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    Company G faces final test in earning their Eagle, Globe, and Anchor

    Company G faces final test in earning their Eagle, Globe and Anchor

    Photo By Cpl. Bridget Keane | The recruits of Company G, 2nd Recruit Training Battalion, practice the lead hand...... read more read more



    Story by Lance Cpl. Bridget Keane 

    Marine Corps Recruit Depot, San Diego

    SAN DIEGO - The Crucible is one of the final, most challenging steps that every recruit aboard Marine Corps Recruit Depot San Diego has to go through before receiving the Eagle, Globe and Anchor and becoming a Marine. Each recruit is pushed to their limit physically and mentally and must rely on their fellow recruits and all the training they’ve retained since Training Day 1.

    The recruits of Company G, 2nd Recruit Training Battalion, embarked on The Crucible, March 19, at Weapons and Field Training Battalion aboard Marine Corps Base Camp Pendleton.

    The exhausting, 54-hour simulated field-training exercise tests the skills recruits have learned throughout recruit training by forcing them to hike to different obstacles with very little sleep and food.

    Recruits are tested on their ability to perform as a leader, come together as a team to complete missions, and the application of leadership traits and core values.

    “The Crucible is a culminating event for the recruits,” said drill instructor Staff Sgt. Ricky Broadway, Co. G, 2nd RTBn. “They are pushed to their limits to see how they can perform with the lack of sleep.”

    At each event, a different recruit is put in a leadership position and have the opportunity to demonstrate their communication skills and the 14 leadership traits that are emphasized throughout recruit training.

    “We see a lot of them step up to be leaders,” said Broadway. “Putting them in that position allows them to open up more and builds that confidence they need to perform.”

    Many recruits are quiet throughout boot camp and The Crucible is their chance to show what they’ve learned about leadership and if they can step up to take that role, said Broadway.

    The recruits are then graded on their performance based on the Marine Corps core values of honor, courage and commitment. It takes a lot of courage to step up and be a good leader. Through this courage, the recruits build camaraderie and use teamwork to complete the assigned mission, said Broadway.

    The obstacles and missions consist of real-life combat situations, such as evacuating casualties, re-supplying ammunition, movement under fire, an improvised explosive device detecting simulation and hand-to-hand combat.

    “High Iams Drive” body sparring is an event where recruits to go head-to-head and execute techniques they’ve learned from Marine Corps Martial Arts Program training.

    The event is based on the Medal of Honor citation for Sgt. Ross Lindsey Iams, who was awarded for his actions in Haiti in 1915. He fought enemy forces and battled them with hand-to-hand techniques till the resistance was captured.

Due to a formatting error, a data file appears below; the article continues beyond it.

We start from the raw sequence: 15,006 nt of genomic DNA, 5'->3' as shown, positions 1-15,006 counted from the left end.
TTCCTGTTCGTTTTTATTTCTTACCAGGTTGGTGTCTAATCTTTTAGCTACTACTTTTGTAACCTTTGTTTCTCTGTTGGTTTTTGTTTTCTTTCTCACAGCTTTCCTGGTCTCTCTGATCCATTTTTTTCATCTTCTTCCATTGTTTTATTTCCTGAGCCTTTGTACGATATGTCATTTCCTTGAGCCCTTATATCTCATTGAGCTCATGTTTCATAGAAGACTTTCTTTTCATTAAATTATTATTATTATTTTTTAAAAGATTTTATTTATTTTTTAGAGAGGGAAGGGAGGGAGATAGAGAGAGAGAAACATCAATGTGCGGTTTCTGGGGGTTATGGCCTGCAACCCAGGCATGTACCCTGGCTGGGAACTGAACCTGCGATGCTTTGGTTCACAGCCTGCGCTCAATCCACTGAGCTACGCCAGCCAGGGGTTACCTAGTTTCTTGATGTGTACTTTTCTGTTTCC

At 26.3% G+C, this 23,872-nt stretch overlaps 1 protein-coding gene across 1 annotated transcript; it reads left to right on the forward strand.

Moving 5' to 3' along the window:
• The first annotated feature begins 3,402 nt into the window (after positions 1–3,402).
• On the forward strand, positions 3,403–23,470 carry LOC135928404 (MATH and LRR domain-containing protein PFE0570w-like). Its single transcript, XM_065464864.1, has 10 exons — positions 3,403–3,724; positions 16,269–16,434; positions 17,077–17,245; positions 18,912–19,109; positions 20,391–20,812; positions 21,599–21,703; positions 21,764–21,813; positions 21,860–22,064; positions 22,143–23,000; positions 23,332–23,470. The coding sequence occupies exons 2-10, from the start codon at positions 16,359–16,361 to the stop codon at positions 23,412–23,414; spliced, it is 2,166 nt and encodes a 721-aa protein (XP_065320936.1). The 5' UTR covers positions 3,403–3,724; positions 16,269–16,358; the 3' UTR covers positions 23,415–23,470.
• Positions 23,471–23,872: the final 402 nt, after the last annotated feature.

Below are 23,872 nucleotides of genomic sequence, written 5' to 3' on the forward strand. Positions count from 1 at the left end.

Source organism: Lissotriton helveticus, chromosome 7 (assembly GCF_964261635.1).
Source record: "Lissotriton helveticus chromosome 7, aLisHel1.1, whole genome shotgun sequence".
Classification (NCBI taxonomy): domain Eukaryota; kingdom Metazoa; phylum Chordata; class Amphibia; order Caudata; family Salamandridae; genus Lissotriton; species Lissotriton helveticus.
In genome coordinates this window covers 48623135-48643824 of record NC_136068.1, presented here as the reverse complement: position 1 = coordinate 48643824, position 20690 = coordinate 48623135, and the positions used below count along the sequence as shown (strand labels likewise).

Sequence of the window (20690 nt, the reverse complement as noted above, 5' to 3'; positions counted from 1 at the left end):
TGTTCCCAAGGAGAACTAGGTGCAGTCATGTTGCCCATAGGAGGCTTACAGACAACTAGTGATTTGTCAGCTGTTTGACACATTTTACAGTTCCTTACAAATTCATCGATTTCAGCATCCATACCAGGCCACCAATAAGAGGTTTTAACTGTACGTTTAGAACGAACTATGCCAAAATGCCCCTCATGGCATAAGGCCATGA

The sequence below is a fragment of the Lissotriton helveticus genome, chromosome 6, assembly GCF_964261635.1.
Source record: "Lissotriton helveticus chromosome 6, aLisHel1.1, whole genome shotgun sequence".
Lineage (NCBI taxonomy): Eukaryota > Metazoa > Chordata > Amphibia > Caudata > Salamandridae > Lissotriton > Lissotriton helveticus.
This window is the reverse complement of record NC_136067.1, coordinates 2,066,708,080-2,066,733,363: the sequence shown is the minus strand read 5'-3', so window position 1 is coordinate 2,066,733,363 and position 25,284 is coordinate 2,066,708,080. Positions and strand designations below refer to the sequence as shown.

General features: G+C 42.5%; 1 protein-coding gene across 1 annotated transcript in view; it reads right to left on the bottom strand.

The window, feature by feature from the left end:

Each event at The Crucible is based on citations of the remarkable, heroic actions that Marines have been recognized throughout history.

    “Reading the citations gives them [recruits] an understanding of what they’re doing at each event,” said Sgt. Ignacio Castellanos, martial arts instructor, field company, WFTBn. “Most of them have never been in a fight, and doing this puts them in a situation to take on an opponent and see what they can do.”

    Body sparring allows them to find themselves and builds confidence in their abilities, said Castellanos.

    Exhausted and hungry, the recruits still maintained their combat mindset and fought against each other, proving their knowledge of MCMAP.

    “Seeing how we perform in this event shows us that we can continue the fight even though we’re tired,” said Recruit Barrett Cliett, Platoon 2142, Co. G, 2nd RTBn. “You can fight through it.”

    Throughout the training days before The Crucible, recruits are prepared mentally and physically to overcome each obstacle, but the unknown is what really keeps them on edge.

    “You never really know what is going to happen next,” said Cliett, a 21-year-old from Houston. “I tried to prepare myself mentally by having the motivation to earn my Eagle, Globe and Anchor.”

    Every Marine Corps value the recruits have learned in boot camp is brought out in The Crucible, said Cliett, but teamwork was stressed from the very beginning of recruit training.

    “The platoon lacked cohesion in the beginning of boot camp but we’ve worked together as a team to accomplish our missions.” said Cliett.

    The recruits complete the hardest and last obstacle standing between them receiving their Eagle, Globe and Anchor.

    “This is the transition from recruit to Marine,” said Broadway. “We want to see what they’ve learned and see if they can put it all together.”

    Tired and unaware of what challenge they’d overcome next, the recruits trekked on throughout the day to face each obstacle with confidence and teamwork.

    “As food and sleep becomes less, we’ll definitely be put to the test,” said Cliett. “We’ll never give up.”



    Date Taken: 03.20.2012
    Date Posted: 03.26.2012 19:56
    Story ID: 85817
    Location: SAN DIEGO, CA, US 

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